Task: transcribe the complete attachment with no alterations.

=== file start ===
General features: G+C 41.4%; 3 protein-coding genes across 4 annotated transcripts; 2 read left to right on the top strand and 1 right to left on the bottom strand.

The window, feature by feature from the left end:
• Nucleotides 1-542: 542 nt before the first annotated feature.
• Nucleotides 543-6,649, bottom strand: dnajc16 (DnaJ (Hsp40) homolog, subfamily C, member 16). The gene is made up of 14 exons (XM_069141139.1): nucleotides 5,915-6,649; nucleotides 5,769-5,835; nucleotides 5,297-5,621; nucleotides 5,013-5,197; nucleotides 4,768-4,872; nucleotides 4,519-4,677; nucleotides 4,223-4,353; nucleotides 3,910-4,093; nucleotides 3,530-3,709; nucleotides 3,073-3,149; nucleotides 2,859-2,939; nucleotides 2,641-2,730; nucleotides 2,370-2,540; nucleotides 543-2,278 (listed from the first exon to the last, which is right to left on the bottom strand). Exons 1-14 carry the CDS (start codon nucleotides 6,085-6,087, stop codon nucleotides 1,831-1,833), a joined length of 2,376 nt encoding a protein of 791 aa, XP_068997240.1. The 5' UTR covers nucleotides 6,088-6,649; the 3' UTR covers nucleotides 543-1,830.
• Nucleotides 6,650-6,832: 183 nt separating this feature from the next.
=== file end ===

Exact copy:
General features: G+C 41.4%; 3 protein-coding genes across 4 annotated transcripts; 2 read left to right on the top strand and 1 right to left on the bottom strand.

The window, feature by feature from the left end:
• Nucleotides 1-542: 542 nt before the first annotated feature.
• Nucleotides 543-6,649, bottom strand: dnajc16 (DnaJ (Hsp40) homolog, subfamily C, member 16). The gene is made up of 14 exons (XM_069141139.1): nucleotides 5,915-6,649; nucleotides 5,769-5,835; nucleotides 5,297-5,621; nucleotides 5,013-5,197; nucleotides 4,768-4,872; nucleotides 4,519-4,677; nucleotides 4,223-4,353; nucleotides 3,910-4,093; nucleotides 3,530-3,709; nucleotides 3,073-3,149; nucleotides 2,859-2,939; nucleotides 2,641-2,730; nucleotides 2,370-2,540; nucleotides 543-2,278 (listed from the first exon to the last, which is right to left on the bottom strand). Exons 1-14 carry the CDS (start codon nucleotides 6,085-6,087, stop codon nucleotides 1,831-1,833), a joined length of 2,376 nt encoding a protein of 791 aa, XP_068997240.1. The 5' UTR covers nucleotides 6,088-6,649; the 3' UTR covers nucleotides 543-1,830.
• Nucleotides 6,650-6,832: 183 nt separating this feature from the next.